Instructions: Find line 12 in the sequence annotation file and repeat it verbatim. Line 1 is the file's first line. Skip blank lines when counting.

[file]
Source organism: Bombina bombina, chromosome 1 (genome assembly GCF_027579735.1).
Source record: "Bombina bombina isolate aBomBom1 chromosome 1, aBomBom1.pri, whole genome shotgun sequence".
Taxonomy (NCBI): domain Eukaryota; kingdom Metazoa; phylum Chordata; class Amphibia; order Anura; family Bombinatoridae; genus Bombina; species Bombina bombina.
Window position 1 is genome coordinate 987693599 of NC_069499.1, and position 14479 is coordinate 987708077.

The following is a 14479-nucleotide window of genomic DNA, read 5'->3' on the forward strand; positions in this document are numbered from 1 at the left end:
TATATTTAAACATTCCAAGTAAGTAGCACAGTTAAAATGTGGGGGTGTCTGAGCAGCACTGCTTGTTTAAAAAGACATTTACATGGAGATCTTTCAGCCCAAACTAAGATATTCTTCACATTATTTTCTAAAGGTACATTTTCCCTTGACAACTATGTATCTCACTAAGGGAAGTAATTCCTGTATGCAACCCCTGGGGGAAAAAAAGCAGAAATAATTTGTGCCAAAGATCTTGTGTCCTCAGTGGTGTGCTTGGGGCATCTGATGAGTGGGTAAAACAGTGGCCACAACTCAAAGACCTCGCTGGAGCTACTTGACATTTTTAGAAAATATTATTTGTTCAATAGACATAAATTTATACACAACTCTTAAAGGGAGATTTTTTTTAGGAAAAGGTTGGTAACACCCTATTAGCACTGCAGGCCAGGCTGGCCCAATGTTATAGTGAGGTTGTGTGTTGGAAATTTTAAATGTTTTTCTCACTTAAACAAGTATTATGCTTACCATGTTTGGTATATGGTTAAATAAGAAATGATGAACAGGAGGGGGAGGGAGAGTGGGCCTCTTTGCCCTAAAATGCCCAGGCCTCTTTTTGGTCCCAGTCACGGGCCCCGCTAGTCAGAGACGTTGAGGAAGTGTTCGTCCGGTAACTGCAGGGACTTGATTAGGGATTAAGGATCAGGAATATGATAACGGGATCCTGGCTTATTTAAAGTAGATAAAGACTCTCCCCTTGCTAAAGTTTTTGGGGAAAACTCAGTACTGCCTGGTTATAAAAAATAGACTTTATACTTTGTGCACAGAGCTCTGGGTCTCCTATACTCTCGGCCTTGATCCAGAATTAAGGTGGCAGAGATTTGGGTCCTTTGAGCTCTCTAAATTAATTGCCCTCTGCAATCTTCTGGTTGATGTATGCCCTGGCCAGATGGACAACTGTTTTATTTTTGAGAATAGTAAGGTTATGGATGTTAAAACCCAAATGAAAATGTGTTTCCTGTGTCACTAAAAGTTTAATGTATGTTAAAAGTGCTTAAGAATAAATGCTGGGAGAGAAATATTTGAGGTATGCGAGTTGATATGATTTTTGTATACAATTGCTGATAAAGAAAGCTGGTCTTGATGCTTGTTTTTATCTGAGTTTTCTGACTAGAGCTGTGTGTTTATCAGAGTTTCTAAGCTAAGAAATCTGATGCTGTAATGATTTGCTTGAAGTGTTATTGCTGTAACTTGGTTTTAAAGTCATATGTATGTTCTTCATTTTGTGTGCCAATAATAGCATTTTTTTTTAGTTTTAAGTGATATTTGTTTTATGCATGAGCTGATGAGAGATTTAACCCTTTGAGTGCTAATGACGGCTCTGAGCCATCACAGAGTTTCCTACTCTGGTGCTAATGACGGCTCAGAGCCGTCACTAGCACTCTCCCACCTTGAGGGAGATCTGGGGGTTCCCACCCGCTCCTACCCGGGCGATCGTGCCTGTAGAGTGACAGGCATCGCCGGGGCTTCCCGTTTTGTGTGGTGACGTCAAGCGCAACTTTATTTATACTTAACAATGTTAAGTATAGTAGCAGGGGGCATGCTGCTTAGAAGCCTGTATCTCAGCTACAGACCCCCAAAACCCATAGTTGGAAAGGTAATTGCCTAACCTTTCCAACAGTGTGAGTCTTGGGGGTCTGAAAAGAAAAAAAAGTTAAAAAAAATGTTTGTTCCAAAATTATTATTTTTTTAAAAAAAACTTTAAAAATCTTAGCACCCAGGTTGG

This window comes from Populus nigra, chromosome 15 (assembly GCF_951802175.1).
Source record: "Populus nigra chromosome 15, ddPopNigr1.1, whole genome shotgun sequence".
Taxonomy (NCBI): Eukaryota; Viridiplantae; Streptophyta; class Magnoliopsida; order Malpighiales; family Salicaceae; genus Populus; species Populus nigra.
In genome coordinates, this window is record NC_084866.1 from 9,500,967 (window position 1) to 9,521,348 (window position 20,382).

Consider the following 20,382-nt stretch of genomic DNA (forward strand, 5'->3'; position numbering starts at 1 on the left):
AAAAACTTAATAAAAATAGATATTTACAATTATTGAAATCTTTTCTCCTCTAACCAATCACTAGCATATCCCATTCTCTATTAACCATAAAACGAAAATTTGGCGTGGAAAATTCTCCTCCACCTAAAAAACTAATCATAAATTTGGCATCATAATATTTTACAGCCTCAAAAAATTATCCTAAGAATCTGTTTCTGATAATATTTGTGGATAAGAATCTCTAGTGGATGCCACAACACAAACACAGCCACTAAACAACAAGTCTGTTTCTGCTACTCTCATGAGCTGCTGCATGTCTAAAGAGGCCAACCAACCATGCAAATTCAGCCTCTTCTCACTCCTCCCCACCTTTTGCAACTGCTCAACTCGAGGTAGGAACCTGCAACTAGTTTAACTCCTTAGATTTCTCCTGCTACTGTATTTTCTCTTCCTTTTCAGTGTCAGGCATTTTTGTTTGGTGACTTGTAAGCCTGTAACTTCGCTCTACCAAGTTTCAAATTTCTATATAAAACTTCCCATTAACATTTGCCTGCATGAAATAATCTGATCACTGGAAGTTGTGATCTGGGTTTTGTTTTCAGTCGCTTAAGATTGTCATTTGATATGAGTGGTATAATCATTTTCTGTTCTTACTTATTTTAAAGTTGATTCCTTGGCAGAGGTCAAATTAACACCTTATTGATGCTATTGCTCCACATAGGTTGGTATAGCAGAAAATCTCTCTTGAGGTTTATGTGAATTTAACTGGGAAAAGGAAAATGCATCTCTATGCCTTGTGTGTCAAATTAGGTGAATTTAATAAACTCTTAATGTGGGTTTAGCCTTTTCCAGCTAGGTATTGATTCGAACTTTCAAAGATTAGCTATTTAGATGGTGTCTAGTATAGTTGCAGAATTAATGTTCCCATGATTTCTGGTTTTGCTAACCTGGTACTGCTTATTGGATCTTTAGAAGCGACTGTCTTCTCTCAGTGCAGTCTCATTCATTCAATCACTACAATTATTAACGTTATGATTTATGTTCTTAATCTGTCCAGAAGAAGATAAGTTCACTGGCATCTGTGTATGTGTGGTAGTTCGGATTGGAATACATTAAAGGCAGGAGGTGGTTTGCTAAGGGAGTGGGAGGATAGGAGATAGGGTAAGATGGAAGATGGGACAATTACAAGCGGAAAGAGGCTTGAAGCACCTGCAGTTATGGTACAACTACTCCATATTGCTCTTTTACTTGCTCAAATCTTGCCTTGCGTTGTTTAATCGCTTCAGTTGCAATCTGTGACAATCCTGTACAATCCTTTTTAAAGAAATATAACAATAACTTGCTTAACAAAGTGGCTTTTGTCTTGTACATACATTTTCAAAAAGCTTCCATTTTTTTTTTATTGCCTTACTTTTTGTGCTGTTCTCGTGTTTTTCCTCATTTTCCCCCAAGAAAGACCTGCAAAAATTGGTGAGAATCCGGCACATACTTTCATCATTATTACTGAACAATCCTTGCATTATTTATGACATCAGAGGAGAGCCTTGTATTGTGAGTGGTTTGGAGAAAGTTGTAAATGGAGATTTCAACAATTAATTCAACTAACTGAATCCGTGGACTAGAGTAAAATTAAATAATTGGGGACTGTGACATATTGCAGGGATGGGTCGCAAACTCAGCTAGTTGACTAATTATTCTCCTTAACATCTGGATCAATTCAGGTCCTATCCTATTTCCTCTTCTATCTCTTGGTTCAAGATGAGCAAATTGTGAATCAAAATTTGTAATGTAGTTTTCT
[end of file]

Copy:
AAAAACTTAATAAAAATAGATATTTACAATTATTGAAATCTTTTCTCCTCTAACCAATCACTAGCATATCCCATTCTCTATTAACCATAAAACGAAAATTTGGCGTGGAAAATTCTCCTCCACCTAAAAAACTAATCATAAATTTGGCATCATAATATTTTACAGCCTCAAAAAATTATCCTAAGAATCTGTTTCTGATAATATTTGTGGATAAGAATCTCTAGTGGATGCCACAACACAAACACAGCCACTAAACAACAAGTCTGTTTCTGCTACTCTCATGAGCTGCTGCATGTCTAAAGAGGCCAACCAACCATGCAAATTCAGCCTCTTCTCACTCCTCCCCACCTTTTGCAACTGCTCAACTCGAGGTAGGAACCTGCAACTAGTTTAACTCCTTAGATTTCTCCTGCTACTGTATTTTCTCTTCCTTTTCAGTGTCAGGCATTTTTGTTTGGTGACTTGTAAGCCTGTAACTTCGCTCTACCAAGTTTCAAATTTCTATATAAAACTTCCCATTAACATTTGCCTGCATGAAATAATCTGATCACTGGAAGTTGTGATCTGGGTTTTGTTTTCAGTCGCTTAAGATTGTCATTTGATATGAGTGGTATAATCATTTTCTGTTCTTACTTATTTTAAAGTTGATTCCTTGGCAGAGGTCAAATTAACACCTTATTGATGCTATTGCTCCACATAGGTTGGTATAGCAGAAAATCTCTCTTGAGGTTTATGTGAATTTAACTGGGAAAAGGAAAATGCATCTCTATGCCTTGTGTGTCAAATTAGGTGAATTTAATAAACTCTTAATGTGGGTTTAGCCTTTTCCAGCTAGGTATTGATTCGAACTTTCAAAGATTAGCTATTTAGATGGTGTCTAGTATAGTTGCAGAATTAATGTTCCCATGATTTCTGGTTTTGCTAACCTGGTACTGCTTATTGGATCTTTAGAAGCGACTGTCTTCTCTCAGTGCAGTCTCATTCATTCAATCACTACAATTATTAACGTTATGATTTATGTTCTTAATCTGTCCAGAAGAAGATAAGTTCACTGGCATCTGTGTATGTGTGGTAGTTCGGATTGGAATACATTAAAGGCAGGAGGTGGTTTGCTAAGGGAGTGGGAGGATAGGAGATAGGGTAAGATGGAAGATGGGACAATTACAAGCGGAAAGAGGCTTGAAGCACCTGCAGTTATGGTACAACTACTCCATATTGCTCTTTTACTTGCTCAAATCTTGCCTTGCGTTGTTTAATCGCTTCAGTTGCAATCTGTGACAATCCTGTACAATCCTTTTTAAAGAAATATAACAATAACTTGCTTAACAAAGTGGCTTTTGTCTTGTACATACATTTTCAAAAAGCTTCCATTTTTTTTTTATTGCCTTACTTTTTGTGCTGTTCTCGTGTTTTTCCTCATTTTCCCCCAAGAAAGACCTGCAAAAATTGGTGAGAATCCGGCACATACTTTCATCATTATTACTGAACAATCCTTGCATTATTTATGACATCAGAGGAGAGCCTTGTATTGTGAGTGGTTTGGAGAAAGTTGTAAATGGAGATTTCAACAATTAATTCAACTAACTGAATCCGTGGACTAGAGTAAAATTAAATAATTGGGGACTGTGACATATTGCAGGGATGGGTCGCAAACTCAGCTAGTTGACTAATTATTCTCCTTAACATCTGGATCAATTCAGGTCCTATCCTATTTCCTCTTCTATCTCTTGGTTCAAGATGAGCAAATTGTGAATCAAAATTTGTAATGTAGTTTTCT